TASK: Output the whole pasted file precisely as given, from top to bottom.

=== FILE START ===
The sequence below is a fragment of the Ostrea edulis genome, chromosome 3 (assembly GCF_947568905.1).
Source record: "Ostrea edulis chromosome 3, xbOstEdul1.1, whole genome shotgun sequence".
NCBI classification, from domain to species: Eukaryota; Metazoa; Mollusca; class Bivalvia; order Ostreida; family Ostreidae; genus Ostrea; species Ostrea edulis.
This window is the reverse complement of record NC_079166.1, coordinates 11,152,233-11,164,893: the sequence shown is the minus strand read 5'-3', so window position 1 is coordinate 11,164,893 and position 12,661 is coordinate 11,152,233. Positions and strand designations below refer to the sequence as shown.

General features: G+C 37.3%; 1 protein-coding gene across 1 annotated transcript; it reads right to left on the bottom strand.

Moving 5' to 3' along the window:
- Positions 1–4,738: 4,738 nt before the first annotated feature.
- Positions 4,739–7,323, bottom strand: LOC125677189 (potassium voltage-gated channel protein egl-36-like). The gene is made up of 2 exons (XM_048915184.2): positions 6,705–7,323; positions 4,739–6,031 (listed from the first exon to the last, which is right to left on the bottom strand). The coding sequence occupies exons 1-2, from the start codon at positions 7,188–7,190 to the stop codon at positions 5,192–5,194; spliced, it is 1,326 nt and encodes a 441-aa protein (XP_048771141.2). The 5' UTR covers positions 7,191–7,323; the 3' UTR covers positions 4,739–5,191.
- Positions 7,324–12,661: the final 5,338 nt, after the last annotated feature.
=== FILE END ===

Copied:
The sequence below is a fragment of the Ostrea edulis genome, chromosome 3 (assembly GCF_947568905.1).
Source record: "Ostrea edulis chromosome 3, xbOstEdul1.1, whole genome shotgun sequence".
NCBI classification, from domain to species: Eukaryota; Metazoa; Mollusca; class Bivalvia; order Ostreida; family Ostreidae; genus Ostrea; species Ostrea edulis.
This window is the reverse complement of record NC_079166.1, coordinates 11,152,233-11,164,893: the sequence shown is the minus strand read 5'-3', so window position 1 is coordinate 11,164,893 and position 12,661 is coordinate 11,152,233. Positions and strand designations below refer to the sequence as shown.

General features: G+C 37.3%; 1 protein-coding gene across 1 annotated transcript; it reads right to left on the bottom strand.

Moving 5' to 3' along the window:
- Positions 1–4,738: 4,738 nt before the first annotated feature.
- Positions 4,739–7,323, bottom strand: LOC125677189 (potassium voltage-gated channel protein egl-36-like). The gene is made up of 2 exons (XM_048915184.2): positions 6,705–7,323; positions 4,739–6,031 (listed from the first exon to the last, which is right to left on the bottom strand). The coding sequence occupies exons 1-2, from the start codon at positions 7,188–7,190 to the stop codon at positions 5,192–5,194; spliced, it is 1,326 nt and encodes a 441-aa protein (XP_048771141.2). The 5' UTR covers positions 7,191–7,323; the 3' UTR covers positions 4,739–5,191.
- Positions 7,324–12,661: the final 5,338 nt, after the last annotated feature.